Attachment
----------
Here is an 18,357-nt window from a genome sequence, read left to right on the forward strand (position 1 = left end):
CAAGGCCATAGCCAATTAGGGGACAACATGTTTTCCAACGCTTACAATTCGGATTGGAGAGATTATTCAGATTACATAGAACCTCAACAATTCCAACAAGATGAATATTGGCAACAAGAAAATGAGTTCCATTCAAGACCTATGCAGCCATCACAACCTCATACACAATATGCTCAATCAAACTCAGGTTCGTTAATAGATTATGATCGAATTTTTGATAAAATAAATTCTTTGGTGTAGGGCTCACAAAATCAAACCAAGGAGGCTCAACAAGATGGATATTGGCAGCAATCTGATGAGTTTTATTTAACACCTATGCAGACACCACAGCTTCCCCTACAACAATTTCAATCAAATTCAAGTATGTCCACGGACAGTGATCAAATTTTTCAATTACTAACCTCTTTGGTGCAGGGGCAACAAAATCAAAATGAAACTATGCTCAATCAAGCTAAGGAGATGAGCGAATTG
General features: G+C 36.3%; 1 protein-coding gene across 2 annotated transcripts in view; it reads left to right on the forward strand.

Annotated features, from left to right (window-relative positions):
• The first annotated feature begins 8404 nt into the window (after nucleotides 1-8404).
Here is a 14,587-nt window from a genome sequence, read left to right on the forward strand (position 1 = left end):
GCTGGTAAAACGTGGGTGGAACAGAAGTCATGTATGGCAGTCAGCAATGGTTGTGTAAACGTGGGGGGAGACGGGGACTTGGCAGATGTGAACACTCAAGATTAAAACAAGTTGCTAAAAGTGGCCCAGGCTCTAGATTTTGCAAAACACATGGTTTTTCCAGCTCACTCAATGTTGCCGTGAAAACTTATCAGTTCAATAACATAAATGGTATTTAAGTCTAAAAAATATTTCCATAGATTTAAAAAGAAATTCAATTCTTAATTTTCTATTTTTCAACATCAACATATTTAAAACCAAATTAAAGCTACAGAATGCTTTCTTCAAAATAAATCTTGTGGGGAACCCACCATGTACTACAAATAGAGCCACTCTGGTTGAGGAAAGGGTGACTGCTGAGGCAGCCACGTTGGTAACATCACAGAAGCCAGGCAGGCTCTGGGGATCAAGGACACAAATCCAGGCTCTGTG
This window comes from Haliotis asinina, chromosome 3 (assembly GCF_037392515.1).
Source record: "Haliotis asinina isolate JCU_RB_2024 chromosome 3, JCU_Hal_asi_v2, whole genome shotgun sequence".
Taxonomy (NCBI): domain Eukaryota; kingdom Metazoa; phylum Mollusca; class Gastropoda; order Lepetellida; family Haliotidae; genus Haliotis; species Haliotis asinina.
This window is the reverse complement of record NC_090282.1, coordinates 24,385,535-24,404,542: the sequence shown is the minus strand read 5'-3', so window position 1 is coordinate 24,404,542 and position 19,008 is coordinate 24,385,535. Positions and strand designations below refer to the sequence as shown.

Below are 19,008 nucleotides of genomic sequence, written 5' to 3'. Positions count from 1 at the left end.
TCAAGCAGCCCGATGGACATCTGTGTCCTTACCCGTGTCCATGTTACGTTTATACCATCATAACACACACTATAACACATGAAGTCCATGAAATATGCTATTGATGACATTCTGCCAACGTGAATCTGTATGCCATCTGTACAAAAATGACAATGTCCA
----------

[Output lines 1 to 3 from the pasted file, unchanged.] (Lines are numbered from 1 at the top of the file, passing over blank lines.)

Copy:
Here is an 18,357-nt window from a genome sequence, read left to right on the forward strand (position 1 = left end):
CAAGGCCATAGCCAATTAGGGGACAACATGTTTTCCAACGCTTACAATTCGGATTGGAGAGATTATTCAGATTACATAGAACCTCAACAATTCCAACAAGATGAATATTGGCAACAAGAAAATGAGTTCCATTCAAGACCTATGCAGCCATCACAACCTCATACACAATATGCTCAATCAAACTCAGGTTCGTTAATAGATTATGATCGAATTTTTGATAAAATAAATTCTTTGGTGTAGGGCTCACAAAATCAAACCAAGGAGGCTCAACAAGATGGATATTGGCAGCAATCTGATGAGTTTTATTTAACACCTATGCAGACACCACAGCTTCCCCTACAACAATTTCAATCAAATTCAAGTATGTCCACGGACAGTGATCAAATTTTTCAATTACTAACCTCTTTGGTGCAGGGGCAACAAAATCAAAATGAAACTATGCTCAATCAAGCTAAGGAGATGAGCGAATTG
General features: G+C 36.3%; 1 protein-coding gene across 2 annotated transcripts in view; it reads left to right on the forward strand.